The Day After: Council Sets Up Votes on Beale Bucks, Railgarten, Pinch Plan


An image from the Pinch District Concept Plan - CITY OF MEMPHIS
  • City of Memphis
  • An image from the Pinch District Concept Plan

Tuesday was kind of a big day at Memphis City Hall but it really set up what could be a big day of votes when the the council meets again in two weeks.

The morning was packed with budget hearings, which produced some fireworks, including the debate on Beale Street Bucks (more on that below), the silence on the council’s own budget, and City Court Clerk Kay Robilio saying a contract from her office went to a “man of color.” Council chairman Berlin Boyd politely reminded Robilio that the preferred term is “African-American.”

Beale Street Bucks

  • Alaina Getzenberg
  • Beale and Third

Race stirred the discussion of this controversial program, which was started by the Downtown Memphis Commission (DMC), to support security and curb overcrowding on Beale Street on certain days and after certain hours.

Some council members felt that paying to get on Beale Street was a form of racial profiling and a way to keep African-American off the street during popular hours.

DMC president Terrence Patterson (who is African-American) said race had nothing to do with the Beale Street Bucks program. The program was initially instituted as a response to some stampedes on the street last summer.

Check here for details on the program.

A council committee did vote to end the program. But that vote certainly was not the final word on Beale Street Bucks, despite a misleading headline in Wednesday’s Commercial Appeal that said "Council to end Beale Street Bucks."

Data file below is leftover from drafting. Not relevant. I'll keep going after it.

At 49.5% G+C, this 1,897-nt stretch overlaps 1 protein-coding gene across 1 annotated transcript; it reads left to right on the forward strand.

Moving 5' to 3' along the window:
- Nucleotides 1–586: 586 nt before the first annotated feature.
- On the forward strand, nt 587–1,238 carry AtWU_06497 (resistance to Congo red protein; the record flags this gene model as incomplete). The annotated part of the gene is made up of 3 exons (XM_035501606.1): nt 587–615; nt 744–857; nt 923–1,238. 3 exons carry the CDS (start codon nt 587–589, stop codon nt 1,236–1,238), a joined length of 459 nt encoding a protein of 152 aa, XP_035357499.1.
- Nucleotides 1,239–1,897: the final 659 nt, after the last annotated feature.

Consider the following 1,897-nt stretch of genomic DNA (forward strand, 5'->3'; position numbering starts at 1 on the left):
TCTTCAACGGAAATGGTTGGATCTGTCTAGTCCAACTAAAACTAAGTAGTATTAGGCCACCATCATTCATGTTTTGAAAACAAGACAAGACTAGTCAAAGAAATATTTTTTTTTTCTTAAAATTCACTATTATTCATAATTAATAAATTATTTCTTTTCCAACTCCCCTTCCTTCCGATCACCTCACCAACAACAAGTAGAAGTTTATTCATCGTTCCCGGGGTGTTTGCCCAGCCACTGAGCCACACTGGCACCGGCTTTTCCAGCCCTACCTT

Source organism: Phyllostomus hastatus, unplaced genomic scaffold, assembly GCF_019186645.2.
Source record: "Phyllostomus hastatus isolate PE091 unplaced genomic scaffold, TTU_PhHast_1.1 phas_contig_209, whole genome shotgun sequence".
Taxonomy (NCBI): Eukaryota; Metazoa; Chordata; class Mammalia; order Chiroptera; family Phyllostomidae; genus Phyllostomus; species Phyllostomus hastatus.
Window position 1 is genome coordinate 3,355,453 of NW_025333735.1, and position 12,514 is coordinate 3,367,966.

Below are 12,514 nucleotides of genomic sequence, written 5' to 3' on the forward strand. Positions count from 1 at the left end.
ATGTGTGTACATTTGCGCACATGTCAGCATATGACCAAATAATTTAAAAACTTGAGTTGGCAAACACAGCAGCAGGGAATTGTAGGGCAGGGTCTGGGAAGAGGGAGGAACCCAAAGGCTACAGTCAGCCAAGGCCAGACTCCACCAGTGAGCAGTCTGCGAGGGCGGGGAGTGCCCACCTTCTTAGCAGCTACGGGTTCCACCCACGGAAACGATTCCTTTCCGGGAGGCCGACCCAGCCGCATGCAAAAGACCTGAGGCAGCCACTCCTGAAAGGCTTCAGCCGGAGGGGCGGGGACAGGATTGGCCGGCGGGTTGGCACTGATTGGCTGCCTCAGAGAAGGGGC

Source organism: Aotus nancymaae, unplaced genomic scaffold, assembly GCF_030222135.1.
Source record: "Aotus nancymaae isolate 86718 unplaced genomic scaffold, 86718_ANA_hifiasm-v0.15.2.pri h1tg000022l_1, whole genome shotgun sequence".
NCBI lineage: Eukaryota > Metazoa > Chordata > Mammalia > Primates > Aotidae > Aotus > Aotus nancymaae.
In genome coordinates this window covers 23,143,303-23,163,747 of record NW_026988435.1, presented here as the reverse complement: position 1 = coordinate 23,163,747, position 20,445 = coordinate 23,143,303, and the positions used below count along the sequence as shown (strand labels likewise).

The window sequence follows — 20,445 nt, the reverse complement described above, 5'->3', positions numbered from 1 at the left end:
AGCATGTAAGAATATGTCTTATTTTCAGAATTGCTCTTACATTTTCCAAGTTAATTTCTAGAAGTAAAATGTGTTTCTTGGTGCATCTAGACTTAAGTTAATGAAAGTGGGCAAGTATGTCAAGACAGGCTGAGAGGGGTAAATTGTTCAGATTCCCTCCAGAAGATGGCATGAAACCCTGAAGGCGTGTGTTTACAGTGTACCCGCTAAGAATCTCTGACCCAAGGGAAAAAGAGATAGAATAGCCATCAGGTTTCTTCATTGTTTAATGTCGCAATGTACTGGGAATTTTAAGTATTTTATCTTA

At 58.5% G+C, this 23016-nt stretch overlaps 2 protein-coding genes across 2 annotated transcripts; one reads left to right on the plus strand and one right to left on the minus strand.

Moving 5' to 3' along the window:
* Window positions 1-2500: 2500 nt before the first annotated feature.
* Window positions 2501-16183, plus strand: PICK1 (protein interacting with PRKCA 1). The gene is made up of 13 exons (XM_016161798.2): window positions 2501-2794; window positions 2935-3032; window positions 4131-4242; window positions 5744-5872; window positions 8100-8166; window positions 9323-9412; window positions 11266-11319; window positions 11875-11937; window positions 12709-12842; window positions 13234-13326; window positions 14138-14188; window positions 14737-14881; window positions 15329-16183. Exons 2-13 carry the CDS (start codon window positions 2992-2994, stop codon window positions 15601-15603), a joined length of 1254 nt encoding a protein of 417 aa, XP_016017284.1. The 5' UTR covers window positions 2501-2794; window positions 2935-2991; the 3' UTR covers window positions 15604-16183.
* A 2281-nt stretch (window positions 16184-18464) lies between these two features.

• The Commercial Appeal
The full council decided to delay a discussion and final vote on Beale Street Bucks until the end of Memphis in May, per a request from Memphis Mayor Jim Strickland.

The discussion emerged during the budget hearing for the DMC. The group manages Beale Street for the city. Council members wondered if they had the authority to direct the DMC, or if that authority rested with the mayor’s office.

Nevertheless, the council decided to hold the DMC’s budget until the council’s attorney, Allan Wade, had an opportunity to issue an opinion on the matter.

That’s where the issue stands and where it will be until the council convenes again in two weeks.

  • Facebook (Railgarten)
The council also set up a hearing to possibly decide the fate of Railgarten.

The next council meeting will feature an evidentiary hearing on whether or not the council should take back the permit it gave Railgarten owners back in February to operate their entertainment complex in Midtown.

The hearing will likely be a public review of the facts in the case in which council members will weigh the pros and cons of revoking the permit, according to Wade. After the hearing, the council could (or could not) vote to revoke Railgarten’s special permit, which could, effectively, shut the place down. 
  • Facebook (Railgarten)